Telemedicine complements traditional doctor visits
How telemedicine helped a nutritionist understand her clients’ challenges better than an office visit.
Seventy-five per cent of my time coaching my nutritional clients is actually spent discussing non-food concepts.
Before the Covid-19 pandemic, I spent a lot of time face-to-face in my traditional office, discussing traditional strategies of getting people healthier, while the bubble around their traditional lives of family, friends and finances was working against their becoming healthier.
When Covid-19 hit, I had to figure out how “virtual” coaching or telemedicine would benefit my clients, as they navigated their way through what any nutritionist would deem an explosive minefield!
So much of what I do relies on me seeing, touching, explaining lifestyle changes in person — or so I thought.
What I learnt is that if I am adaptable, and I can show a pathway through change — my clients can, too. Part of what makes us successful, in any walk of life, is our ability to adapt.
How do you adapt differently with telemedicine?
Here are my top tips when interacting for wellness.
• Know what you want from your virtual visit. When it comes to nutrition, I want clients to explain what impacted their health decisions the previous week, and how we can take steps to improve these for the upcoming week.
What was successful? What was a challenge
What can you repeat? What do you eliminate?
This does not just apply to nutrition — the same style of conversation could apply when you discuss your worsening allergies with your doctor — know what you want the physician to help you with.
Virtual visits somehow made the conversations more relaxed, allowed my clients to open up about some truths that they may not have shared in my more sterile traditional office environment.
Frankly, it was liberating and some of the most honest conversations we experienced on some journeys to health.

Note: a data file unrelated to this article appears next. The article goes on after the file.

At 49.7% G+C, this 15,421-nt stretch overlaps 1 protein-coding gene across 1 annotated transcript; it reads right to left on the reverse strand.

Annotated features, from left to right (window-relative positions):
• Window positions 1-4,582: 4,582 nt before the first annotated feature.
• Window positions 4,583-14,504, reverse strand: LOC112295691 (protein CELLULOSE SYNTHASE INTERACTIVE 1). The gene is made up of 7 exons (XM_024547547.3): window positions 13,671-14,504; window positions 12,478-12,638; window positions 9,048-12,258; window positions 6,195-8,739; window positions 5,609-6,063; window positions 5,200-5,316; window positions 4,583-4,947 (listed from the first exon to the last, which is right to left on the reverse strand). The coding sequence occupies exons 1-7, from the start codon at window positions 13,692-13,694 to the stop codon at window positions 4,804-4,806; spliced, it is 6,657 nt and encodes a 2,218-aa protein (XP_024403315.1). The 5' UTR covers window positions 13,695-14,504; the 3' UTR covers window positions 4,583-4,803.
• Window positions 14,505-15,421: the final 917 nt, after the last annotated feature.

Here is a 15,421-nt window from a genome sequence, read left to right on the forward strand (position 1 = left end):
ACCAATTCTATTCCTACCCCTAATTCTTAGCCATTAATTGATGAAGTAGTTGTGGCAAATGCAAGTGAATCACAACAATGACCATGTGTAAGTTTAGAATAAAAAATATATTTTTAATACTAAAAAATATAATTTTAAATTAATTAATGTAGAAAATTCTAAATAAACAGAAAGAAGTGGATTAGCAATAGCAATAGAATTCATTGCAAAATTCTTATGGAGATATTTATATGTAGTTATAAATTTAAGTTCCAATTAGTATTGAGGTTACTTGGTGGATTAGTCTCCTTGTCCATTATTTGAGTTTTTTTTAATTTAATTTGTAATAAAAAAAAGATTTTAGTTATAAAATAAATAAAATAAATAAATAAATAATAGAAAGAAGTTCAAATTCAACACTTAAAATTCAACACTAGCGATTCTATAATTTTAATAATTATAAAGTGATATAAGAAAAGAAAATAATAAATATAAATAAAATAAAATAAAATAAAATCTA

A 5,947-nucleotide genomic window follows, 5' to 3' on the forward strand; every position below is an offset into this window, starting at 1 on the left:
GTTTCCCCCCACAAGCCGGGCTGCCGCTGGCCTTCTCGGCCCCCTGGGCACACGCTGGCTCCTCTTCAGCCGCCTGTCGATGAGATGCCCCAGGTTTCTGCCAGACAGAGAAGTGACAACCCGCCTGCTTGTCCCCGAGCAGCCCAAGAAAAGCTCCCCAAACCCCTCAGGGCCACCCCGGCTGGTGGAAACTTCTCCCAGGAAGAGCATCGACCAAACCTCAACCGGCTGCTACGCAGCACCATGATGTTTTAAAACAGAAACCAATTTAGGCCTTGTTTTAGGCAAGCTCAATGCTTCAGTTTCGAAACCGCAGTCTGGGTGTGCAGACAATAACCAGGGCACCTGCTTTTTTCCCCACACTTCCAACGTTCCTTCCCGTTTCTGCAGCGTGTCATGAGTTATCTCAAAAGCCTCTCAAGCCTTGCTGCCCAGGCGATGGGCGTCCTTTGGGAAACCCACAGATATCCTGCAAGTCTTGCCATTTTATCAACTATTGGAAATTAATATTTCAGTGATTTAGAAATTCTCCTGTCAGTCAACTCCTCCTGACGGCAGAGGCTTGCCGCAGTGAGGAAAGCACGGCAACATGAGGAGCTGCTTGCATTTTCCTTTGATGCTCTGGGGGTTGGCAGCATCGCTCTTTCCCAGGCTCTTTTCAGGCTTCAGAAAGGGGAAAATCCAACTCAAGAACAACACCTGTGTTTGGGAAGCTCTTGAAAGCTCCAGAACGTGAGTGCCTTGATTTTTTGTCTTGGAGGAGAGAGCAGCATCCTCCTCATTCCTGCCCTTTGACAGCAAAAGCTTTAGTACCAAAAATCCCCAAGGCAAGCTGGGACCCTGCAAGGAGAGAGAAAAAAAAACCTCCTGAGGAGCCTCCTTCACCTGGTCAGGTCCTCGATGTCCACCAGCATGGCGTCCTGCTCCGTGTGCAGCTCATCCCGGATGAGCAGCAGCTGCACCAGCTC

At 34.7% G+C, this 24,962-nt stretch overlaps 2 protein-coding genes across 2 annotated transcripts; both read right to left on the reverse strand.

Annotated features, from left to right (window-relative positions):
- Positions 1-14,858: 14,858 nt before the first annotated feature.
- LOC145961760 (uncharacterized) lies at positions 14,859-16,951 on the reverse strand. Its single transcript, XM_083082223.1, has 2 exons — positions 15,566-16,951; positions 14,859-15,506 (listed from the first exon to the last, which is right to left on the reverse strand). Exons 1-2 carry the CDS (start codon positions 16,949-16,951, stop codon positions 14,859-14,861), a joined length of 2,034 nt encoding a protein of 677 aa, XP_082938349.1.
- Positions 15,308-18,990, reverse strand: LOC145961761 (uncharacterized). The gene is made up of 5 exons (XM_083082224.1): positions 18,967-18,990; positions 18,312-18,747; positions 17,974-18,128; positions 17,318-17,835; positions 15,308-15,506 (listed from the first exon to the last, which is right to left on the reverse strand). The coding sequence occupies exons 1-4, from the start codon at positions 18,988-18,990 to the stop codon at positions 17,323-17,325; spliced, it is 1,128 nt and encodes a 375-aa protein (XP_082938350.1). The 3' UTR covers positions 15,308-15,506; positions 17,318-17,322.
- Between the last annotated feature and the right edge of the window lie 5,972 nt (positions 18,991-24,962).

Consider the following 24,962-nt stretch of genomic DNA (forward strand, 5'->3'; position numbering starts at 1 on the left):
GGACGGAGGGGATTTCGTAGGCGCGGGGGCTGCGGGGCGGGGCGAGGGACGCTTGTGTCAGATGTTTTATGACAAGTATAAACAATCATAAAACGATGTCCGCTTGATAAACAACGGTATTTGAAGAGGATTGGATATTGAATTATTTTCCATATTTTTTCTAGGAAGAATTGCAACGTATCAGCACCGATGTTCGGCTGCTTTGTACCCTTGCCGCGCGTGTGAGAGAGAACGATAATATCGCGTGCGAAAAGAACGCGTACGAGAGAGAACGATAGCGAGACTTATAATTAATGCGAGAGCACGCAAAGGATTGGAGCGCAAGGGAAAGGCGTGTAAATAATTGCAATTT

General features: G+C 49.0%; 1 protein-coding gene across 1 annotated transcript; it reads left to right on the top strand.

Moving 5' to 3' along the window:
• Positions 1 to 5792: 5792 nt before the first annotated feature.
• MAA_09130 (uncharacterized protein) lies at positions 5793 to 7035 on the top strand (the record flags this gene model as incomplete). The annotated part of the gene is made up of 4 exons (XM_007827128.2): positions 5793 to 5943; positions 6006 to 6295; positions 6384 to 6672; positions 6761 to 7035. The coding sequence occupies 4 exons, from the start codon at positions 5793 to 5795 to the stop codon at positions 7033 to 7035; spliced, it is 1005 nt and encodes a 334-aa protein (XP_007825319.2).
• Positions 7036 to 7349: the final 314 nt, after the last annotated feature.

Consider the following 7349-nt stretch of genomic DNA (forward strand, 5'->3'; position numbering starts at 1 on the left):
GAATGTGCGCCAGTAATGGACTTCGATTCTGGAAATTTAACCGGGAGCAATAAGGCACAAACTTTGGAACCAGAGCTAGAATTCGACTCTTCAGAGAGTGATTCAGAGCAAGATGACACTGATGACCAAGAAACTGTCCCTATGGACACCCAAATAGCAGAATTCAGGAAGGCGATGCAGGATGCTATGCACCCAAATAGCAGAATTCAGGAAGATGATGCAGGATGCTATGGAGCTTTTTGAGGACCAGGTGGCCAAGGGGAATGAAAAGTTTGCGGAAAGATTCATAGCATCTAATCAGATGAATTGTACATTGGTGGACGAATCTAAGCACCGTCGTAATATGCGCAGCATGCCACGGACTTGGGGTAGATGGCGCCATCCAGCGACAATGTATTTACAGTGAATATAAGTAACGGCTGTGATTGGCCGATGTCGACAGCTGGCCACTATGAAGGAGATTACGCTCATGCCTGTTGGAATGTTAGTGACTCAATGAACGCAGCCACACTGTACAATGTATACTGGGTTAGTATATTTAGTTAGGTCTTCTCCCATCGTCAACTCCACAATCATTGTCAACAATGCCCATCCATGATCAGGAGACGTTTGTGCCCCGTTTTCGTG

• Figure out who or what is impacting your health. Virtual allows me to see inside your personal space.
This means I saw people’s kitchens, how their children are such a huge impact on their choices, how their sense of time became altered, when work and home became inseparable.
We had to focus on redefining their concept of time.
They heard me tell them to use their computer clock to remind them to drink water, to stretch, to walk while they talk on their phone to their clients.
I would sometimes just ask “what day is it today” and if they could not answer right away — we laughed and I explained the need to “define your time” so that work and home and weekends and work (again) do not all flow in to each other.
• Use virtual to show or explain things you might not be able to in a traditional office visit. When a nutritionist gets to see inside somebody’s fridge it’s the holy grail of understanding: like a doctor being able to see with X-ray vision.
It was enlightening for both the patient and for me as a nutritionist.
I write this for two reasons. To explain that my fear of virtual or telemedicine is gone.
I see a clear role where I can partner it with my traditional office consults for nutrition and wellness.
One is not better than the other — they absolutely complement each other.
I also write it to encourage patients to have a plan for their virtual visit, just like when you have your office visit. Ask questions, make sure you understand your next step, share the “whys and what’s” that impact your health. Relax and open up.
It’s almost the perfect mix for my nutritional practice of having “house calls and office visits” blended together.
• Myra Dill is a Nutritionist and Behavioural Change Specialist at eFit/PFRWELLNESS
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